It's clear that the world’s fishstocks are in trouble, but what's the cost of decades of mismanagement? A new World Bank/FAO study puts the price tag at $50 billion dollars a year, or $2 trillion over the last three decades.
This isn’t just another doom and gloom study; the report's actually hopeful that the “economic hemorrhage” in this “underperforming global asset” can be transformed into one that creates “an economic surplus and….a driver of economic growth.”
So how do we get there? Catch shares, a fisheries management system that has picked up a lot of momentum recently as people recognize how well they work.
A study in Science magazine last month was the most authoritative validation to date of this approach. After examining 11,000 fisheries around the world, researchers found that those with catch share were much healthier, fishermen were at less risk from accidents, and the impact on other species was significantly reduced. Catch shares go beyond just keeping a good fishery healthy. They can even rebuild depleted fish stocks.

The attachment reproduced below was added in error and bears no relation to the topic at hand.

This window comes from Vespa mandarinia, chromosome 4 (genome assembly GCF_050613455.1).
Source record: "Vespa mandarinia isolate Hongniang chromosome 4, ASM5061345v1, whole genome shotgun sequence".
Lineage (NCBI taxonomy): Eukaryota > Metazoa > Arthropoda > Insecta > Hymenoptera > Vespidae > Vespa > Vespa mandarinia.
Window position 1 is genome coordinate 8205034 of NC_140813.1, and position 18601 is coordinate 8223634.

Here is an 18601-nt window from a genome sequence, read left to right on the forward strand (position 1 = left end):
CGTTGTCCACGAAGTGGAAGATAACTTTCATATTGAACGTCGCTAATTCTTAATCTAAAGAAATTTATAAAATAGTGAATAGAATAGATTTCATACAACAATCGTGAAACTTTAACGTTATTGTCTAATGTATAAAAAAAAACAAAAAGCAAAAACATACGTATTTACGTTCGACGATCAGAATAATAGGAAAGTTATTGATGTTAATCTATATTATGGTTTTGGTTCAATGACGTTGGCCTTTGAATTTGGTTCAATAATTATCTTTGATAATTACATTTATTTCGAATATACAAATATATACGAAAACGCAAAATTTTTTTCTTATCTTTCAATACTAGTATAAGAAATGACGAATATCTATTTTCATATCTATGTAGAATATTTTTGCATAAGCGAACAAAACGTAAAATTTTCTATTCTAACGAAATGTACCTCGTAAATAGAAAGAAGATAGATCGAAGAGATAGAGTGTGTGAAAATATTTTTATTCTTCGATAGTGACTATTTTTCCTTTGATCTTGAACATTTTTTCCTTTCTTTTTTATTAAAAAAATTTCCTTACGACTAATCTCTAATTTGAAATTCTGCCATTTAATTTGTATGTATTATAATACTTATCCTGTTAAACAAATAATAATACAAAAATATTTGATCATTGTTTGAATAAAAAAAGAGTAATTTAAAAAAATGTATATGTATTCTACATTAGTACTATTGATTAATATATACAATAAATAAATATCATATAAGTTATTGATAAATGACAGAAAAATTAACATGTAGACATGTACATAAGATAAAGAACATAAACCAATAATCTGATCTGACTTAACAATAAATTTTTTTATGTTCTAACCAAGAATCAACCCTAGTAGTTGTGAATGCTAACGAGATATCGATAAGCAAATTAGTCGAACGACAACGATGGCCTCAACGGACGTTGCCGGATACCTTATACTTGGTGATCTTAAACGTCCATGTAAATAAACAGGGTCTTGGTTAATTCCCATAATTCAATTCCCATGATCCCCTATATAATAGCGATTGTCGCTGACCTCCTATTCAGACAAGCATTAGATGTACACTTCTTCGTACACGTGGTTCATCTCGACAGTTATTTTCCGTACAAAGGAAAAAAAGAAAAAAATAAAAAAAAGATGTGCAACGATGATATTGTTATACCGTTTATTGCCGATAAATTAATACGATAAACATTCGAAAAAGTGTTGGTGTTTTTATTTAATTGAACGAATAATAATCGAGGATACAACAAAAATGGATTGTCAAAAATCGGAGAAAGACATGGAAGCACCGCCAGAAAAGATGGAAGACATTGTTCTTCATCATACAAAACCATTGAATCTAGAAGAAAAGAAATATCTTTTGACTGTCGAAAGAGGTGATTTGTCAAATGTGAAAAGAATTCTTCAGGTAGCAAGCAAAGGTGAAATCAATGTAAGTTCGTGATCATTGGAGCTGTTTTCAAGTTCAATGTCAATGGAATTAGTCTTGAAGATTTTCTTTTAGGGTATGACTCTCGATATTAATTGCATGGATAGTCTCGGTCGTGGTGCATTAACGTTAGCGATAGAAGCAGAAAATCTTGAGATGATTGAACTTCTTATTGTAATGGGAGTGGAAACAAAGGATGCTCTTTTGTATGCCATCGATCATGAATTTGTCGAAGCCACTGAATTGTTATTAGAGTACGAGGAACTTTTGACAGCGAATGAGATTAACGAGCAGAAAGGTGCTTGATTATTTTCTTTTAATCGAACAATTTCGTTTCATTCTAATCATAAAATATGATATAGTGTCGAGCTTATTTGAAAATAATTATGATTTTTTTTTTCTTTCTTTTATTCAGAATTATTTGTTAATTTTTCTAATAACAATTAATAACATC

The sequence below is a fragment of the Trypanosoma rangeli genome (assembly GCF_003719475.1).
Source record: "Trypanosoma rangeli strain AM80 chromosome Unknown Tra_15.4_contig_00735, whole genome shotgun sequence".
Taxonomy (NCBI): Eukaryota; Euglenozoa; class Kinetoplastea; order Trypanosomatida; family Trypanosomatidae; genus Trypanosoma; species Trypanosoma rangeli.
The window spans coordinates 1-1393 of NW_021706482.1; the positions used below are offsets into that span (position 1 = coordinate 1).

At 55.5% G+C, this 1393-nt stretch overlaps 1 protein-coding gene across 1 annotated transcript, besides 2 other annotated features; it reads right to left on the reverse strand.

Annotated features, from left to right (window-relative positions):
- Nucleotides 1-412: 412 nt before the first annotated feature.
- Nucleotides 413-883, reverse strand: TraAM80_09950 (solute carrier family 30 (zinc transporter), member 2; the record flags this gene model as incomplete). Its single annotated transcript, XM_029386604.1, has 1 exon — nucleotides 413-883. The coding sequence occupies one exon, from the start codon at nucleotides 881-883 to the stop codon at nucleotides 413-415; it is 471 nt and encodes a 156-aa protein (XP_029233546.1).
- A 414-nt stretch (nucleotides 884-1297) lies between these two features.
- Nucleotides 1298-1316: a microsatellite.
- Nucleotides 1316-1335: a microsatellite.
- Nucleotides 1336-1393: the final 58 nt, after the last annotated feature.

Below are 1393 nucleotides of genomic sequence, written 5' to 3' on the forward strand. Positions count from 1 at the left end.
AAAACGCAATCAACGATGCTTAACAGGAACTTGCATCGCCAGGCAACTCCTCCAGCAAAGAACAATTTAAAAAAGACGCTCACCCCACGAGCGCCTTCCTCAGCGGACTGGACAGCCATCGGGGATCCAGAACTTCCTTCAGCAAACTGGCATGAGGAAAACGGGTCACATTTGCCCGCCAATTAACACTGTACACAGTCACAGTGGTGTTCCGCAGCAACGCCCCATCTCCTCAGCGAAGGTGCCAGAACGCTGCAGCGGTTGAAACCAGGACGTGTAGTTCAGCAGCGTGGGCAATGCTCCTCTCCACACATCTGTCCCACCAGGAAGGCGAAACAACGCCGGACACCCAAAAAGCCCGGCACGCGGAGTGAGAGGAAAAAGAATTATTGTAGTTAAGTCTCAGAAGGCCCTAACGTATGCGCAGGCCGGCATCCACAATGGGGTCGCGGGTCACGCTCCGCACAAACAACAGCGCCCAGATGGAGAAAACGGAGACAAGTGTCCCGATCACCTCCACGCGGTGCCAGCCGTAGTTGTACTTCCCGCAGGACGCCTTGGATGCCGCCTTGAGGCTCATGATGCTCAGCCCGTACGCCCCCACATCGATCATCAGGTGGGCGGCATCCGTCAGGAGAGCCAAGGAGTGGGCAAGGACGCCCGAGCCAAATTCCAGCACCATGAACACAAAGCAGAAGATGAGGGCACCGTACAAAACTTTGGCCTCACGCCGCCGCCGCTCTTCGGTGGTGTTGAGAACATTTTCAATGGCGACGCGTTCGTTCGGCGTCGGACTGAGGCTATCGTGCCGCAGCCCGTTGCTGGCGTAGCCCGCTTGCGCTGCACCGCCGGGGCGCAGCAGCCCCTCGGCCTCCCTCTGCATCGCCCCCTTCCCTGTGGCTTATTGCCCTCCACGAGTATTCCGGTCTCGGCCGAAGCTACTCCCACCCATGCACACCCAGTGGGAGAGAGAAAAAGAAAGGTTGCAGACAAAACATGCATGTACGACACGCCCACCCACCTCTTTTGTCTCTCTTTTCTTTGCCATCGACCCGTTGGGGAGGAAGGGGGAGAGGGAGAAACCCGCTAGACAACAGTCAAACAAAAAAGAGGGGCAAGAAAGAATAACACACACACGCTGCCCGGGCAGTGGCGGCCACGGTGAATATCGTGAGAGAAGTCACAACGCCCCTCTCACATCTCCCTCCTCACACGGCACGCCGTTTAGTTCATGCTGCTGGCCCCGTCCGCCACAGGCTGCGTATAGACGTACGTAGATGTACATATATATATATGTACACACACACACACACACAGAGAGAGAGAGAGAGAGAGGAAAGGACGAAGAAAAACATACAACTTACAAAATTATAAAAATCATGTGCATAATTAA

Catch shares work by allotting shares of the overall catch to individual fishermen, boats or fishing groups. Shares can be sold or rented, which gives fishermen a direct stake in the future of the fishery. The better the fish stock, the more valuable the fishermen’s shares.
For decades, scientists have shown how overfishing was killing off wild fish populations at a huge environmental and social cost. Now economists have put a price tag on the problem. And recently yet more scientists have shown us how catch shares can solve the problem. We know what’s at stake, we know what it’s costing us and we know how to fix it. So can we get on with it already?
- Tim Fitzgerald, Environmental Defense Fund